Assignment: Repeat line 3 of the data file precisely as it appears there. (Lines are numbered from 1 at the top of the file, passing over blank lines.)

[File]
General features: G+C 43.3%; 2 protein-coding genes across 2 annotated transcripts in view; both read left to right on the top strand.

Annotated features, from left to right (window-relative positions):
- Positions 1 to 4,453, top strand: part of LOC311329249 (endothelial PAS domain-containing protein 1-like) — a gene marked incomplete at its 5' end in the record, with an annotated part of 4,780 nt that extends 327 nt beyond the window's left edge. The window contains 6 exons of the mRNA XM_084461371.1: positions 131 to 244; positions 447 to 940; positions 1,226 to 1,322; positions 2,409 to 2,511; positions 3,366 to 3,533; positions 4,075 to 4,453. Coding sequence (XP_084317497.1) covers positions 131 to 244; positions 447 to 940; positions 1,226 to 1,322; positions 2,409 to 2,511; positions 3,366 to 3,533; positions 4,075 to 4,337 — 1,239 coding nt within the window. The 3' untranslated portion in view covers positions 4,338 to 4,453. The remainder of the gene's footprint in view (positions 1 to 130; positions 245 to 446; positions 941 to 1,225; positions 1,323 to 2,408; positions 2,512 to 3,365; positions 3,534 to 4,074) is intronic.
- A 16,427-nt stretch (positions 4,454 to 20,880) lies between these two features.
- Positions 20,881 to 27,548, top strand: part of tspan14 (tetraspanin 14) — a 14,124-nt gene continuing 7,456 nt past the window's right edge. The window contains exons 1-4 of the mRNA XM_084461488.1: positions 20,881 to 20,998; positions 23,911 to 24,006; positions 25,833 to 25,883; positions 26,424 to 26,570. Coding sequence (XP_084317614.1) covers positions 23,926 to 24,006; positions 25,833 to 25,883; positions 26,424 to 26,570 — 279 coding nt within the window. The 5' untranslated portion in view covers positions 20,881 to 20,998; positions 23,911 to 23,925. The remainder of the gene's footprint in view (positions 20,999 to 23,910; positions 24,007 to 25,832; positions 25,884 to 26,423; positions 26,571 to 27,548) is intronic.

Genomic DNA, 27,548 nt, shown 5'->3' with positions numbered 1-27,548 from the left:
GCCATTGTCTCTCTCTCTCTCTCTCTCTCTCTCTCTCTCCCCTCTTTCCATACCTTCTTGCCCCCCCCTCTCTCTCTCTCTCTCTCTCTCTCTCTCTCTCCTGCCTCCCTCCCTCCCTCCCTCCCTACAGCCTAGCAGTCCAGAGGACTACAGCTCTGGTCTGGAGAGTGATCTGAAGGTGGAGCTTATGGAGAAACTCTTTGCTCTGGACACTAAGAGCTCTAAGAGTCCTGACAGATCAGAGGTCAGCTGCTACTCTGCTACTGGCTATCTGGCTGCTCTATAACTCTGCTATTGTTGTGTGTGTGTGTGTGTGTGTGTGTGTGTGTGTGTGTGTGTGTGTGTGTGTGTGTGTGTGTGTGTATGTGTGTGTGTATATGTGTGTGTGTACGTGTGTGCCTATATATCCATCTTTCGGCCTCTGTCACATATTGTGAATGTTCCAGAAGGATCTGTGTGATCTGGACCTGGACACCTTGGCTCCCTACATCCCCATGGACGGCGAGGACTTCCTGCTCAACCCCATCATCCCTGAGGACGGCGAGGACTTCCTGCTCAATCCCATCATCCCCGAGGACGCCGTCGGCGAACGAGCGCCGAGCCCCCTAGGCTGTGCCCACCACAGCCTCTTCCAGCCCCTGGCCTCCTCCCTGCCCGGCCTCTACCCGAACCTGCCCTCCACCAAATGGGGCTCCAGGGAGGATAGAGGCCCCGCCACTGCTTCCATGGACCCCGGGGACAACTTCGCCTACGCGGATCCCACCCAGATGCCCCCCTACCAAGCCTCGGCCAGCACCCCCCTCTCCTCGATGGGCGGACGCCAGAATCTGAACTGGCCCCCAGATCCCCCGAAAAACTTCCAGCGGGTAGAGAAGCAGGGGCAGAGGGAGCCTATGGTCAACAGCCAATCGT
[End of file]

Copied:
- Positions 1 to 4,453, top strand: part of LOC311329249 (endothelial PAS domain-containing protein 1-like) — a gene marked incomplete at its 5' end in the record, with an annotated part of 4,780 nt that extends 327 nt beyond the window's left edge. The window contains 6 exons of the mRNA XM_084461371.1: positions 131 to 244; positions 447 to 940; positions 1,226 to 1,322; positions 2,409 to 2,511; positions 3,366 to 3,533; positions 4,075 to 4,453. Coding sequence (XP_084317497.1) covers positions 131 to 244; positions 447 to 940; positions 1,226 to 1,322; positions 2,409 to 2,511; positions 3,366 to 3,533; positions 4,075 to 4,337 — 1,239 coding nt within the window. The 3' untranslated portion in view covers positions 4,338 to 4,453. The remainder of the gene's footprint in view (positions 1 to 130; positions 245 to 446; positions 941 to 1,225; positions 1,323 to 2,408; positions 2,512 to 3,365; positions 3,534 to 4,074) is intronic.